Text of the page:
The U.S. Must Find Its Lost Voice

Matthew Spence, a Los Angeles native, is a graduate student in international relations at Oxford University on a Marshall scholarship.

"Resolved that the world has not learned a lesson from Sept. 11."

That was the topic of the final round in the World Universities Debating Championships, which ended here Sunday. It quickly became a debate about whether the United States should invade Iraq.

Three things struck me about this debate. First, most of the debaters -- from 30 countries ranging from Ireland to Botswana to Malaysia -- actually agreed with the goals of U.S. policy. Second, despite the agreement with what we are doing, they are angry about how we are going about doing it. Finally, because all the American teams had lost earlier in the tournament, there was no U.S. voice. The absence of Americans in this debate symbolized a central problem of U.S. foreign policy today. Through our cowboy rhetoric and rejection of international organizations, we have refused to participate in the global debate on the challenges of the coming century. We value weapons, not words. We offer influence, not ideas. We seek to dictate, not discuss. And thus we are losing the war in public diplomacy and, more ominously, losing the next generation of leaders in countries that are our allies.

It need not be this way. The real source of much of the debaters' frustration was the style, not the substance, of U.S. policy. For example, it was not just that the U.S. rejected the Kyoto Protocol on greenhouse gases but how much the Bush administration relished its unilateralism. Maybe the U.S. is not anti-Muslim in preparing to bomb Iraq for trying to acquire nuclear weapons while merely scolding North Korea for the same crime, but when American policymakers do not clearly explain the difference, the rest of the world is left to draw its own cynical conclusions.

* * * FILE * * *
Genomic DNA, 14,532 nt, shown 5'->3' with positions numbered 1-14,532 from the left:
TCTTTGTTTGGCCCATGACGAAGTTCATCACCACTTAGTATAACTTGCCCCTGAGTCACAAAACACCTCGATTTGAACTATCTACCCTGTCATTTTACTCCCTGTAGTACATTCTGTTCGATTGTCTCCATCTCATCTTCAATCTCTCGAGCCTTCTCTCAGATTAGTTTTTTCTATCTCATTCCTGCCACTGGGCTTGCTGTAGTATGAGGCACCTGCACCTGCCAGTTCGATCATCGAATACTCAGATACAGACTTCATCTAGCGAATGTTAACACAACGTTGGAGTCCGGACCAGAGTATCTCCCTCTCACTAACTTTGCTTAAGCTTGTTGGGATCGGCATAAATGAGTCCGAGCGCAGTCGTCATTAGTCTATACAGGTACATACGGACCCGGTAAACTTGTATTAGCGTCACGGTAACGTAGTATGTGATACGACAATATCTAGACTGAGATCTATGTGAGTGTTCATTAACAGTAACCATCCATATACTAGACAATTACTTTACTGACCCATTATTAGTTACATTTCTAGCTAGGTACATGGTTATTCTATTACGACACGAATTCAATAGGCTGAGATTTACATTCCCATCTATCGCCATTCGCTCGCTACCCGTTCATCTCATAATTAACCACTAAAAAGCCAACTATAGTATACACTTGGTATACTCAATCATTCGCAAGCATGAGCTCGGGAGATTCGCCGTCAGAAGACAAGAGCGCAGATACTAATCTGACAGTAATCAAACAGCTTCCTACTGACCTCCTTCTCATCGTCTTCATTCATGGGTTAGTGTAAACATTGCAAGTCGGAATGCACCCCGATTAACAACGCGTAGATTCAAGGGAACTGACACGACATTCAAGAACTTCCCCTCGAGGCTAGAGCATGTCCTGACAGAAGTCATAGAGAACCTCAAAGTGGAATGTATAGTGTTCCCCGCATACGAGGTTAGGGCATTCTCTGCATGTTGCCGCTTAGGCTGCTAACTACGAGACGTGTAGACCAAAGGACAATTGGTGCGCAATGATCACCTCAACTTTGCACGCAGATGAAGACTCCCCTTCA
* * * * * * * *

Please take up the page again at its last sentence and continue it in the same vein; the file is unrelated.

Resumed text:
In short, we in the U.S. can take a large step toward combating anti-Americanism simply by changing how we talk about our policies. But as we lose this war of words, our best friends are becoming our best enemies.

In the first years of the Cold War, the U.S. planted the seeds of its eventual victory by realizing that it could not win alone. The United States designed institutions of cooperation -- NATO, the Marshall Plan and the International Monetary Fund -- to ensure that what was good for America was also good for the rest of the world.

The same logic holds for the new war on terrorism. More than ever, we need friends to share intelligence, to fight terror before it crosses our borders and to stand with us against the states that refuse to do so. We win those friends with our persuasion as much as with our power. If we believe in the strength of our ideas, we must have the courage to engage the rest of the world in discussing them.

One of my British teammates from Oxford told me about a recent conversation he had in Washington with a member of Congress who "said that America needed to take time to explain its position to the world. But he used the word 'explain,' not 'discuss.' Even one of the strongest internationalists I met just expected the rest of the world to listen to America."

As I left the debating competition, I thought back to another student debate that was a harbinger of future danger. As Adolf Hitler was gaining power in Europe, the Oxford Union, the prestigious student debating club, adopted an infamous resolution: "This house would under no circumstances fight for king or country." When Hitler attacked Eastern Europe, the British public, still reeling from World War I, followed their student debaters to the sidelines of appeasement. Britain later recovered from its mistake, and the Oxford Union expunged the resolution from its records.

One of the lessons the U.S. must learn from the Sept. 11 attacks is that actions speak louder than words. But this does not mean that words do not matter. The debate in world public opinion will rage whether the U.S. speaks up or not. We cannot afford to remain silent.

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